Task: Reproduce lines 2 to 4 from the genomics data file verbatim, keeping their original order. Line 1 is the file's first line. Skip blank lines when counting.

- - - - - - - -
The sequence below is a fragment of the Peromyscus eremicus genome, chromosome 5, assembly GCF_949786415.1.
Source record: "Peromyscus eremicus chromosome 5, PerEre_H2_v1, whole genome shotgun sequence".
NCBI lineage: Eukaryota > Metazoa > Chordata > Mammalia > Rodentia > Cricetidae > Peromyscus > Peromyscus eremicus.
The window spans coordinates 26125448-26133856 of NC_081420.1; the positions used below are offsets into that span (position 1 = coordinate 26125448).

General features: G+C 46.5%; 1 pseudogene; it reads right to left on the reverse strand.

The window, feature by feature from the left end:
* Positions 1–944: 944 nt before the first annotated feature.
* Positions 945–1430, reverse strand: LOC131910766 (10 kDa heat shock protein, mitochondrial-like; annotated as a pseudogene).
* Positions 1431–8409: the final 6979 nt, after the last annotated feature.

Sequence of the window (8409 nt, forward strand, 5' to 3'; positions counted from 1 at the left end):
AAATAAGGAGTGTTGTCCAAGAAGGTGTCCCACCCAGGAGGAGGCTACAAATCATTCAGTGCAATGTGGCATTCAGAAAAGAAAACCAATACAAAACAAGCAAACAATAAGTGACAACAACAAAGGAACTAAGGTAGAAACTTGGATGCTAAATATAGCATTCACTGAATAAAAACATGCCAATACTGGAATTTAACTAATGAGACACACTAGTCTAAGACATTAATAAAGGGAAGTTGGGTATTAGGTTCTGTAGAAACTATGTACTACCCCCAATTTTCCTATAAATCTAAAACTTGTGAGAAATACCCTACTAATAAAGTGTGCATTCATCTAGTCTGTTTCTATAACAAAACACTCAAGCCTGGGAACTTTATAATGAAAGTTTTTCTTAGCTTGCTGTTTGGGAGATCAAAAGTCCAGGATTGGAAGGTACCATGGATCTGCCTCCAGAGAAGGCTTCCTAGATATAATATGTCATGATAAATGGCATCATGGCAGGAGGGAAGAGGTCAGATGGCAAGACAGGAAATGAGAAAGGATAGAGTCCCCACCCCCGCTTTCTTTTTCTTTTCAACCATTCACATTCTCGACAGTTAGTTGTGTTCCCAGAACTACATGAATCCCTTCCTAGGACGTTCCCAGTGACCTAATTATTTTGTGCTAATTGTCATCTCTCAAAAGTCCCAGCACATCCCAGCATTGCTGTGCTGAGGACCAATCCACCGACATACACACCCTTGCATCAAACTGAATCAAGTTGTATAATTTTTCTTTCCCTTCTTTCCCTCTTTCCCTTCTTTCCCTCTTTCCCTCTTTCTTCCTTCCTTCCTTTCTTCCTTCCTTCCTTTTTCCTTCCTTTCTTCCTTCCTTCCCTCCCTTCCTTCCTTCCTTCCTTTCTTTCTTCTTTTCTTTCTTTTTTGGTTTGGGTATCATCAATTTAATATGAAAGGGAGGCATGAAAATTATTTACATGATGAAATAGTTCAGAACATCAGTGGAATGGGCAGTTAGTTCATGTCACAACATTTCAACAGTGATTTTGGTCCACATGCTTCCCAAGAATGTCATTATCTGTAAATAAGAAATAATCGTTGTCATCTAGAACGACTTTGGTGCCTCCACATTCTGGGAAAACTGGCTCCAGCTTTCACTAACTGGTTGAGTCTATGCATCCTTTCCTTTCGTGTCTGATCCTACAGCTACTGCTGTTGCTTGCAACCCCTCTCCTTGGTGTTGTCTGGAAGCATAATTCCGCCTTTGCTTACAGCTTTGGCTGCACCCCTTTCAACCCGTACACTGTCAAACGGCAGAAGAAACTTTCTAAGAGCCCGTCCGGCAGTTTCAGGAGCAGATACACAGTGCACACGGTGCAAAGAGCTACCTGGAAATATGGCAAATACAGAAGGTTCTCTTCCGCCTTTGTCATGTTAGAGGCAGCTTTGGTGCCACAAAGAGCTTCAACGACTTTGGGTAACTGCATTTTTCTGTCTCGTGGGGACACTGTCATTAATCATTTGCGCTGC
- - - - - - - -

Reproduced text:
Source record: "Peromyscus eremicus chromosome 5, PerEre_H2_v1, whole genome shotgun sequence".
NCBI lineage: Eukaryota > Metazoa > Chordata > Mammalia > Rodentia > Cricetidae > Peromyscus > Peromyscus eremicus.
The window spans coordinates 26125448-26133856 of NC_081420.1; the positions used below are offsets into that span (position 1 = coordinate 26125448).